By Ellen Eisenberg

By Ellen Eisenberg, Executive Director of The Professional Institute for Instructional Coaching (TPIIC)

Tuesday, May 19, 2015

Two weeks ago, PIIC provided a wonderful three-day professional learning experience to coaches, mentors, administrators and other school/IU staff members. After great discussions about practice and the evolution of instructional coaching in their respective buildings, participants were asked to reflect and think about how coaching has helped move teachers from “information sharing” to “professional learning.”  You know the song, “It’s all about the bass?” Our PLO was “all about the practice!”

One coach remarked, “I have seen a shift from teachers just talking to each other to a major change in conversation being about strategies and ideas to use in the classroom.  This is a welcomed change in my building.” 

Professional development refers to the “staff development” that is typically offered to teachers. Been there; done that… we all know what happens when professional development in isolation is offered.  That’s not enough; providing PD means just sharing information and if the information is not relevant, that’s another issue.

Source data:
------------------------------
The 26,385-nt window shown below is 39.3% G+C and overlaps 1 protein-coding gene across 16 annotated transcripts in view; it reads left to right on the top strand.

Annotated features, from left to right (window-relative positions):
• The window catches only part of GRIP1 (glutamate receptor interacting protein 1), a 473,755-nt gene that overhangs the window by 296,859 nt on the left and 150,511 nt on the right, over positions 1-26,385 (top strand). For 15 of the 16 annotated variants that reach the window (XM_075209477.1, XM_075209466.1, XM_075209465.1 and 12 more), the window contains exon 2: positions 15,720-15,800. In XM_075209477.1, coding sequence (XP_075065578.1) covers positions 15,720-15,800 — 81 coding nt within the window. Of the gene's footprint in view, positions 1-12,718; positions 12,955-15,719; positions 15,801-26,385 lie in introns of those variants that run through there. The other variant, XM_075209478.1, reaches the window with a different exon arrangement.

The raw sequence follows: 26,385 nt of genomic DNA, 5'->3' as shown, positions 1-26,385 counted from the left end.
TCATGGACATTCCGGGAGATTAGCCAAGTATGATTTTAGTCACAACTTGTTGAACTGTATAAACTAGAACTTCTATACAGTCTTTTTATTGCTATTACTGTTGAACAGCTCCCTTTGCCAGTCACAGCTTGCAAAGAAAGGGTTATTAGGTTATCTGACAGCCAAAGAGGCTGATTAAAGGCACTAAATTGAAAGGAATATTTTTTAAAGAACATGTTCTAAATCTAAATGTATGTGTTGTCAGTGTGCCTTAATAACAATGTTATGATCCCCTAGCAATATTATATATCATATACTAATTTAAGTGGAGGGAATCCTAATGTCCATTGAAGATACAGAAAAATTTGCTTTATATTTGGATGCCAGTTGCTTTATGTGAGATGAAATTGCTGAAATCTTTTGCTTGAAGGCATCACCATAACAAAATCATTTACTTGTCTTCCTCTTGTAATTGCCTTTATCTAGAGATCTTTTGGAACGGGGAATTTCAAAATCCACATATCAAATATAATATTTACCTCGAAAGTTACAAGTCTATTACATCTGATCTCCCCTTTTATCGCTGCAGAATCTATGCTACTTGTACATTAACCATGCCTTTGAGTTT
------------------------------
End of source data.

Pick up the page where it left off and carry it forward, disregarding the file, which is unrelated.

The content offered in professional development may inform practice but it doesn’t change the practice. Practice changes when teachers talk together, plan together, and debrief together about what works well in classrooms; change occurs when the professional development is followed up with coaches and becomes professional learning that is consistent, ongoing, tied to teacher practice, standards, and research.

When coaches create a culture of collaboration and conversation, change occurs. And it is the coaches who are the first practitioners to notice those changes.

In what ways have you seen teachers move from information sharing to implementation of new information?

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